Westbrook, Oladipo and Durant were leftovers from the first team considerations, so they slide in here. Aldridge makes it, after having an excellent make-or-break season for the Spurs. I’m not sure a team has overachieved on its talent more than this year’s Spurs. It’s Popovich so it wasn’t entirely surprising, but Aldridge provided a consistent 20+ points for a team that didn’t really have anybody else they could rely on game to game. He earned this spot.
I picked Jokic based on how integral he is to that Denver offense. His hands are the centre of the universe for that team, and he makes everyone better. Did you know Jokic averaged more assists (6.1) than Ricky Rubio (5.3), Kemba Walker (5.6) and Kyrie Irving (5.1)? With Paul Millsap only playing 38 games, Denver had no business sniffing the playoffs, let alone riding a 6 game win streak into a win-or-go-home last game of the season.
This is where it gets tough. For the two guard positions the candidates are Ben Simmons, Bradley Beal, Demar DeRozan, Devin Booker, Donovan Mitchell and Jimmy Butler.
Mitchell’s numbers aren’t quite as good as the other guys and Booker’s team won 21 games, so they’re the first two to go.
Side note on Booker: His stats don’t mean a whole lot because, well, his team was 40 games under .500, but holy cow can that guy fill up a stat sheet. Here’s a fun blind eye test:
Player A: 25.3 (points), 4.7 (assists), 5.1 (rebounds), 45% (FG).
Player B: 24.9, 4.7, 4.5, 43%.
The numbers aren’t too far off eh?
Player A is 2010-2011 Kobe Bryant
Player B is 2017-2018 Devin Booker.
Man can fill up a stat sheet. He’ll still be 21 when next year’s regular season starts. Yikes.
Anyway, next to be eliminated is Butler. He had his most efficient season ever, but he only played 59 games. I really wanted to include Beal, it was awesome watching him reveal that it was him in fact, who was Washington’s best player. He carried that team all year and showed some leadership qualities that hadn’t even been hinted at in years prior. Unfortunately for him, the Raps won the second most games in the league this year, so they deserve at the minimum one All-NBA player and I’m too much of a basketball purist to have Bradley Beal and Demar DeRozan as a starting backcourt. Simmons gets the point guard nod.
For the forward spots I’m taking Paul George and Karl Anthony Towns, but I don’t feel good about having KAT at forward. It was between him and Kevin Love, and I took KAT by a smidge. George is the lucky beneficiary of a weak small forward crop this year, I could’ve moved Simmons to forward, but after moving KAT to a forward spot, my hands already felt filthy. My centre is Embiid, who I counted out as a guy who could give you 50+ games, prompting me to bet under on Philadelphia’s 41.5 win total. I’ve never been happier to lose a bet – I’ll pay money for that guy to stay healthy every year.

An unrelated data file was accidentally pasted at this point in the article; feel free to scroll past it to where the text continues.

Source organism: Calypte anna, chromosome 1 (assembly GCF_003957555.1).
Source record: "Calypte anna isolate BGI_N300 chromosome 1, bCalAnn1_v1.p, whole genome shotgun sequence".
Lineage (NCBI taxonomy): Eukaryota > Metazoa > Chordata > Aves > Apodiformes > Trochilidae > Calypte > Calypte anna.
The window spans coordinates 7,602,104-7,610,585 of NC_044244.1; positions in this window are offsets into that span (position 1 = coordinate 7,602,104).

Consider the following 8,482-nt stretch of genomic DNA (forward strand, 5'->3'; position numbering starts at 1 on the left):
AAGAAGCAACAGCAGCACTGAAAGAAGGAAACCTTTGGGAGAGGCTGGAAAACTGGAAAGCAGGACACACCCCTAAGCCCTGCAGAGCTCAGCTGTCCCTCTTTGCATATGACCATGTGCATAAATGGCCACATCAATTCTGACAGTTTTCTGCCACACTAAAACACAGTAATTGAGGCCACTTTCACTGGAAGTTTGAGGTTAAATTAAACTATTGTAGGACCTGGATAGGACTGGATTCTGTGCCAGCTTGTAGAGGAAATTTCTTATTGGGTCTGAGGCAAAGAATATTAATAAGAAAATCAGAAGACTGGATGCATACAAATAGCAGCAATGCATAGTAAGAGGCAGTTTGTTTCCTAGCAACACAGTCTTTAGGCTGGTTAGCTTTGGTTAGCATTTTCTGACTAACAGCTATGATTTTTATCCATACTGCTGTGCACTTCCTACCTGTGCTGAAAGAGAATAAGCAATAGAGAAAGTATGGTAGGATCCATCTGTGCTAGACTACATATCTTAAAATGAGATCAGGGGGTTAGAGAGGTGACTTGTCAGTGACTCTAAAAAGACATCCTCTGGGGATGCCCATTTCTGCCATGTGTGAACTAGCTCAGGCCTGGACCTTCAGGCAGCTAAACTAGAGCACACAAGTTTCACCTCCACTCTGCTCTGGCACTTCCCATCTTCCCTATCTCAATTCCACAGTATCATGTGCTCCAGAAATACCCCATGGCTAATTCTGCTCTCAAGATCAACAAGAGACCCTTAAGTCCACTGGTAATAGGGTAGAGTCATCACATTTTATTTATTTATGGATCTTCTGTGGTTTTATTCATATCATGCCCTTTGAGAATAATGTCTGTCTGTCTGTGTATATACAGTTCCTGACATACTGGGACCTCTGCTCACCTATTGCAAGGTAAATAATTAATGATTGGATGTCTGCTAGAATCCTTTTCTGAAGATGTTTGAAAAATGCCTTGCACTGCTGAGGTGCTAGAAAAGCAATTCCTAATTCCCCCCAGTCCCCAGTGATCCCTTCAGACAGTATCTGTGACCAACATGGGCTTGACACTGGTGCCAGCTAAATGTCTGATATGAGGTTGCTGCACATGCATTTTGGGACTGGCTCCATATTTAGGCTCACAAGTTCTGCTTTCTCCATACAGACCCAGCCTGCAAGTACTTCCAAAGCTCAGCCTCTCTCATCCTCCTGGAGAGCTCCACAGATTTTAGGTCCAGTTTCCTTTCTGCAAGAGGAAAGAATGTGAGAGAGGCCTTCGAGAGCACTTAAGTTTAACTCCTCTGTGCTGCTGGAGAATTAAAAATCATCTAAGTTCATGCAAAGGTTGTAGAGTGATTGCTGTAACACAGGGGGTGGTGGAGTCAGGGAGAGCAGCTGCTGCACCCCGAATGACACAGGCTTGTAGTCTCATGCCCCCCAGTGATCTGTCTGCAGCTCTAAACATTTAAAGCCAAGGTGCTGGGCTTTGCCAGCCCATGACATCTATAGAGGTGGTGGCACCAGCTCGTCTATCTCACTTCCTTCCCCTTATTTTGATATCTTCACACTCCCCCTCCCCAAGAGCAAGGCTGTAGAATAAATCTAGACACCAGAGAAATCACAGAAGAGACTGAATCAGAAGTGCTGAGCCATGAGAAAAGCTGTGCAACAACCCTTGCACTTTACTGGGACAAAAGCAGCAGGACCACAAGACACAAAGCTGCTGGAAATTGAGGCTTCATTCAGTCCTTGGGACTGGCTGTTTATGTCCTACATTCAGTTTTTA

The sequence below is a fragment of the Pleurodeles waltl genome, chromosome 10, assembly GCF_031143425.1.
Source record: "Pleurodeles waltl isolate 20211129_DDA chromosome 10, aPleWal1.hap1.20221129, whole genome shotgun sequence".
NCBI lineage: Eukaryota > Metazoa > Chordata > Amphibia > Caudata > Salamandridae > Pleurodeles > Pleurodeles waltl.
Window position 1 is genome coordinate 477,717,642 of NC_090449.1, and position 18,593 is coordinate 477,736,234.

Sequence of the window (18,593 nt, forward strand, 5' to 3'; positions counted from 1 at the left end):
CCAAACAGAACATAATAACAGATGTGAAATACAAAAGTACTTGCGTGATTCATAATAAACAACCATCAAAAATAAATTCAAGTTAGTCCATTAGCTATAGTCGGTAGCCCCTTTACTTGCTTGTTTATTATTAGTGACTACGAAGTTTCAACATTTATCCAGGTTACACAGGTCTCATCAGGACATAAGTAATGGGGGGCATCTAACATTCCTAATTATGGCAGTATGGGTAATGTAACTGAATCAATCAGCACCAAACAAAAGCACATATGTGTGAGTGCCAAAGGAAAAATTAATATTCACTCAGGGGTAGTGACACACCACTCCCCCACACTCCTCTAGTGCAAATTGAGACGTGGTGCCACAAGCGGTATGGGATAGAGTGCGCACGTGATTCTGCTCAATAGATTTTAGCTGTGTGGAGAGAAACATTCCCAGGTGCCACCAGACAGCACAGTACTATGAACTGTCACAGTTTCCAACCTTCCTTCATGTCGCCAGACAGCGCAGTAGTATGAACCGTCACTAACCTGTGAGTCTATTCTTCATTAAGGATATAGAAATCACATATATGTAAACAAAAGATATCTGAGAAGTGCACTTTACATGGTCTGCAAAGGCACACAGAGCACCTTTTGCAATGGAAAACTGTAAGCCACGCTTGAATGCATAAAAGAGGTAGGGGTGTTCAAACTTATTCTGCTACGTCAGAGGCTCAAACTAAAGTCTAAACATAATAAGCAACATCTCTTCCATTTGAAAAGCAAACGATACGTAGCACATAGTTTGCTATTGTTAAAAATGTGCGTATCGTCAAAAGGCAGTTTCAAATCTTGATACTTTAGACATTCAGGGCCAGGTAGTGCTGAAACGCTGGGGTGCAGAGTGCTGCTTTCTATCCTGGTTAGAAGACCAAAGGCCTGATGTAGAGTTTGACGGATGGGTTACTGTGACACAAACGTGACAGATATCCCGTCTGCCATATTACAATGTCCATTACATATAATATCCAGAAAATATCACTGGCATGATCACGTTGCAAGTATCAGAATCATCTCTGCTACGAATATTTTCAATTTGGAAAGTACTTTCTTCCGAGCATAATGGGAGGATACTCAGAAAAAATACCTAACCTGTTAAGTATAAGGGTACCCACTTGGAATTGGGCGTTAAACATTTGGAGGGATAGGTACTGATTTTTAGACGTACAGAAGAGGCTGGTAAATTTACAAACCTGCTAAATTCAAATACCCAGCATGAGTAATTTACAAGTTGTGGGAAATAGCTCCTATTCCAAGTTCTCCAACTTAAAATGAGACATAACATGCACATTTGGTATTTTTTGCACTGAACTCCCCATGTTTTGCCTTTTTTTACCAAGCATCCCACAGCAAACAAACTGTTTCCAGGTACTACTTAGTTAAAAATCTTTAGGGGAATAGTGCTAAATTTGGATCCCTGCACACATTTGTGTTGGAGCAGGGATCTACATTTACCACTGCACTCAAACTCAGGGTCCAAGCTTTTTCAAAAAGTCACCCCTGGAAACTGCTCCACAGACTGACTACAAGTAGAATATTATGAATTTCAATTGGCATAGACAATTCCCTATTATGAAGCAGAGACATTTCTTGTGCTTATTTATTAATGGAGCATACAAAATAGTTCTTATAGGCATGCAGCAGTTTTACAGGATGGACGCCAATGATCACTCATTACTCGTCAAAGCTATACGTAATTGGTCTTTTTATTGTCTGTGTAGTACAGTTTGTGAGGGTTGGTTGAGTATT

G Ben Simmons
G Demar DeRozan
F Paul George
F Karl Anthony Towns
C Joel Embiid
This was a nerve-wrecking exercise without full bodies of work from a glut of banged up star players. On the bright side though, if the NBA votes the same way I do, we’ll be welcoming five fresh faces to the All-NBA teams.
Quickly, let’s run through the rest of the awards gauntlet
MVP: James Harden
He was the runner up in 2015 and 2017 and he’s the best player on the team with the best record in the league. He plays basketball with the flair of a Brazilian soccer player, and the ref manipulation of a Portuguese soccer player, but he’s the MVP this year.
ROY: Ben Simmons
Donovan Mitchell was everything I ever wanted Dion Waiters to become, which is about as high a compliment as I can give anyone, but this is Simmons’ year. The ability to lead Philadelphia on a 14 game win streak to close-out the season, including several tight statement wins and several severe beat downs, sealed the deal for me. Ben Simmons is that guy you’re praying the teacher puts you with for the basketball scrimmage in gym class. It takes a special kind of player to watch him and think “Man he’d be fun to play with”. The current ranking list for guys you’d want to play with is something like:
- Carmelo Anthony
- My Italian friend Luigi who bricks a shot from 25+ feet every time he receives the ball in transition.
- DJ Khaled
- Russell Westbrook.
(You’ll have to excuse the omission of Lonzo Ball. This was a list for grown men – not 15 year olds).
Coach of the Year: Brad Stevens
Hands down, the toughest individual award. I almost went with Quinn Snyder (Utah) or Dwayne Casey (Toronto) but I don’t think anybody has done more with less than Stevens. The man had Greg Monroe getting triple doubles. I’ll repeat that. THE MAN HAD GREG MONROE GETTING TRIPLE DOUBLES. Have you seen Greg Monroe play basketball? He plays basketball like his parents are making him do it, or they’ll take away his real passion of playing the violin.
The NBA awards take place June 25th, when I will be humiliated and somehow get all of my picks wrong.
Henry Standage is a blog contributor majoring in English at Western University. He is currently in the midst of once again convincing himself into believing in this years England World Cup team.
Find him on twitter @henrystandage